Levellingusing the Global Positioning System

ReportNo WSAA 47


November 1992




TheGlobal Positioning System (GPS) is a constellation of high-orbit satellitesestablished by the United States Department of Defence for military purposes.However, civilian use of the system is currently unrestricted, providingsurveyors and geodesists with a means of directly measuring the relative threedimensional position vector between points to a high degree of accuracy andwithout the limitation of having inter-visibility between those points. Thepotential applications of GPS technology are therefore many and one of theobvious and frequent questions that is asked is: Can GPS surveying techniquesbe used to replace traditional spirit levelling ? The research projectdescribed in this report was carried out to address and provide an answer tothis question.


It isapparent that the use of GPS for establishing height information is not asstraightforward as it may at first appear. The reason for this complication isdue to that fact that a space vector measured by GPS techniques is independentof the gravity field. In other terms, the height component of a GPS vector ispurely geometric and is referenced to a mathematical figure of the earth in theform of a mean-earth ellipsoid. Accordingly, these height differences(otherwise known as GPS heights) do not describe the direction of flow underthe influence gravity, making them of limited use in surveying and engineeringapplications. Height differences measured by conventional levelling techniqueson the other hand, are related to the earth’s gravity field and do allow thedirection of flow to be determined. Such height differences are calledorthometric heights and are referenced to an equipotential of the earth’sgravity field known as the geoid or more commonly as Mean Sea Level.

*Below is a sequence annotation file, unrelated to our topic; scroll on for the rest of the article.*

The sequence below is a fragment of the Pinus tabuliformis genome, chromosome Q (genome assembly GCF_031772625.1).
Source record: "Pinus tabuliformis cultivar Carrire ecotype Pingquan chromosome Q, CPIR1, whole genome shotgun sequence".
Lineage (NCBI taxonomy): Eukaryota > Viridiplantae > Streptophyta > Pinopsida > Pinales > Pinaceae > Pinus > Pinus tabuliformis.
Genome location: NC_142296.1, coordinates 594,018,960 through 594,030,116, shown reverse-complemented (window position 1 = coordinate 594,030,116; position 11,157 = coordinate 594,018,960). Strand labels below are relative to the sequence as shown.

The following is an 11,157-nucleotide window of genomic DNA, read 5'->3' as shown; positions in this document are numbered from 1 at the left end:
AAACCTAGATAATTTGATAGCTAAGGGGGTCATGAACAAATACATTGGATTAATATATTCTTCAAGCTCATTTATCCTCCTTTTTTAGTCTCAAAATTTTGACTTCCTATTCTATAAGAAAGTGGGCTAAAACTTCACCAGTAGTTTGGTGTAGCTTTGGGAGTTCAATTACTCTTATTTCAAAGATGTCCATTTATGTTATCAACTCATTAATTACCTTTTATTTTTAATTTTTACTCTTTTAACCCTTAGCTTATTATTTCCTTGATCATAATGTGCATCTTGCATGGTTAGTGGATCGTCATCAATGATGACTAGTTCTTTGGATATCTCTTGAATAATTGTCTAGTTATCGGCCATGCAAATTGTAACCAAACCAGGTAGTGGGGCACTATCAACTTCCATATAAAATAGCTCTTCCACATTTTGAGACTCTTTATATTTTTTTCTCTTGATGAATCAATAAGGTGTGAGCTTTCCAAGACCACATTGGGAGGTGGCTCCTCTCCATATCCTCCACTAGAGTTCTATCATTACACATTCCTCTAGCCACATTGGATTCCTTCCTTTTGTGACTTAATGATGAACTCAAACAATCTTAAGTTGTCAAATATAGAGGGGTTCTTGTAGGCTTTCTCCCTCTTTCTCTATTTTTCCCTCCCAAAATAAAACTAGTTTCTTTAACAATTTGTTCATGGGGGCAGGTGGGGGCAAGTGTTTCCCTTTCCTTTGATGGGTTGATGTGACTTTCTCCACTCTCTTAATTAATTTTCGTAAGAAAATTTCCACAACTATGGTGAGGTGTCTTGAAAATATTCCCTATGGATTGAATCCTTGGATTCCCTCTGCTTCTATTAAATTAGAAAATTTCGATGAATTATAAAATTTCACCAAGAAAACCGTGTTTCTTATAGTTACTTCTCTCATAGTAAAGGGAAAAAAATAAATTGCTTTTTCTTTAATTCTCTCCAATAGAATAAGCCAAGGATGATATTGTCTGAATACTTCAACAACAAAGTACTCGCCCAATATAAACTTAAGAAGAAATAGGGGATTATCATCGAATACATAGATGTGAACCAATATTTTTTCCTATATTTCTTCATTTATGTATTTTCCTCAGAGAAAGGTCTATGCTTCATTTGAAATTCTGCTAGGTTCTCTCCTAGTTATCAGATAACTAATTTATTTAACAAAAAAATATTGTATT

Itfollows that to use GPS technology to provide useful (orthometric) heightinformation, the height differences derived from GPS observations must betransformed from the ellipsoidal to the geoidal reference surface. It is alsoapparent that this transformation must be carried out to a high degree ofaccuracy to avoid compromising the inherent accuracy of the GPS data.Essentially then, the problem of using GPS for levelling reduces to one ofdetermining the shape of the geoid with respect to the ellipsoidal referenceframe used in GPS positioning.


Thisproject investigated a number of geoid modelling techniques with a view toestablishing a convenient and accurate method of deriving orthometric heightinformation from GPS. For this purpose, a pilot project was undertaken in theeastern suburbs of Melbourne, the results of which reveal that the moresophisticated geoid modelling techniques allow orthometric heights to bededuced from GPS observations with accuracies comparable to third-orderlevelling standards.


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